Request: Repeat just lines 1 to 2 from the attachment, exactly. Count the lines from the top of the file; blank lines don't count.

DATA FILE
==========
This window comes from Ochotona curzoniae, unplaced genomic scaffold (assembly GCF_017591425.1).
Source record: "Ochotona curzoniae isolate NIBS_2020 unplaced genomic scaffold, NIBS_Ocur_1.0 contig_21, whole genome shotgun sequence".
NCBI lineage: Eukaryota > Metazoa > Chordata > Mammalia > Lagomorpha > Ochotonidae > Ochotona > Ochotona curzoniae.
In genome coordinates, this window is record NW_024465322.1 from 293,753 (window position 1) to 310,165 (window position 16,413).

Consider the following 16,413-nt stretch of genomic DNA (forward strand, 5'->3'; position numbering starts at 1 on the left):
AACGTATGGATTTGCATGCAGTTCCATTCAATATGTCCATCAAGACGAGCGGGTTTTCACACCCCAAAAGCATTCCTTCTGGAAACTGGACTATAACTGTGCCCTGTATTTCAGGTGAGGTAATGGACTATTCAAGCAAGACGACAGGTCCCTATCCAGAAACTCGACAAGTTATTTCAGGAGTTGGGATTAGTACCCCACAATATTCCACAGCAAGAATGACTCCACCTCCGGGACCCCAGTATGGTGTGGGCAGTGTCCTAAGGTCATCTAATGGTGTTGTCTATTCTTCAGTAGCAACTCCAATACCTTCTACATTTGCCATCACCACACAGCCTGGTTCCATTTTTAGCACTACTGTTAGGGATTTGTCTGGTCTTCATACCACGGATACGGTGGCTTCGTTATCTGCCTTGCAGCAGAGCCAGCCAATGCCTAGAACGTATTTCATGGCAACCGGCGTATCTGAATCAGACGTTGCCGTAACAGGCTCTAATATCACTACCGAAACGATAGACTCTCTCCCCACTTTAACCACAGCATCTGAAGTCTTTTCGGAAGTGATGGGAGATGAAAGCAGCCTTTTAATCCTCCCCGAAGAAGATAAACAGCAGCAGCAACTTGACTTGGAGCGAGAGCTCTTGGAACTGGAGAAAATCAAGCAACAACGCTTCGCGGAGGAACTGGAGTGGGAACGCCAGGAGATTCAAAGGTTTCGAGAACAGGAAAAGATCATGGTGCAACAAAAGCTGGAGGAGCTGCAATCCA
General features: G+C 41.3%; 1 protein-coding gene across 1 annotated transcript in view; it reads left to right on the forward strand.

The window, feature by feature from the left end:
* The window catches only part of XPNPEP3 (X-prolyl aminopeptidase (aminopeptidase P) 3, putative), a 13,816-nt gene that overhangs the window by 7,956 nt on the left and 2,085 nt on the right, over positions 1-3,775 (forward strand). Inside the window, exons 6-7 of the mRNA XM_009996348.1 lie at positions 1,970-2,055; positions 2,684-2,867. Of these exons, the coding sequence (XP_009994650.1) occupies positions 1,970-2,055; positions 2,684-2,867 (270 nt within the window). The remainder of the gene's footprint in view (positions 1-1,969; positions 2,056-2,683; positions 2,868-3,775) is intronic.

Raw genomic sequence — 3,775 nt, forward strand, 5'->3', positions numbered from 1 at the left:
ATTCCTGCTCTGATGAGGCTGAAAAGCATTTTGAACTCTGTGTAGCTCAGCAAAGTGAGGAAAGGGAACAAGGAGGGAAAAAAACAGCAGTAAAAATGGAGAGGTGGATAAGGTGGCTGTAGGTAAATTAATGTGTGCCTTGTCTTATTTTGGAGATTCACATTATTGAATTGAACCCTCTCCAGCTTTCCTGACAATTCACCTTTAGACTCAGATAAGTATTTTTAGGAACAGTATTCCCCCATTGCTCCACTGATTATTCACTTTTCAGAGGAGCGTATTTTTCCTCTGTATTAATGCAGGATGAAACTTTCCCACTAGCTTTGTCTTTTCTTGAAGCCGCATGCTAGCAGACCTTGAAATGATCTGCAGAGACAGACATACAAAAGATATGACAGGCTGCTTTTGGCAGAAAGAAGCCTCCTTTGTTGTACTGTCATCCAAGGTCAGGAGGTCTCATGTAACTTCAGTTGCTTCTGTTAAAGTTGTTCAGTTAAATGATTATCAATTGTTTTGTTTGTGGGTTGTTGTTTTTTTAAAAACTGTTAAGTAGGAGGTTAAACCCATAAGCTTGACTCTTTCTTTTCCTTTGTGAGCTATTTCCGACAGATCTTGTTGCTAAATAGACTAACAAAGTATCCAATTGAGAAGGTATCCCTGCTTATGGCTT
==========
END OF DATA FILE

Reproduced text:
This window comes from Ochotona curzoniae, unplaced genomic scaffold (assembly GCF_017591425.1).
Source record: "Ochotona curzoniae isolate NIBS_2020 unplaced genomic scaffold, NIBS_Ocur_1.0 contig_21, whole genome shotgun sequence".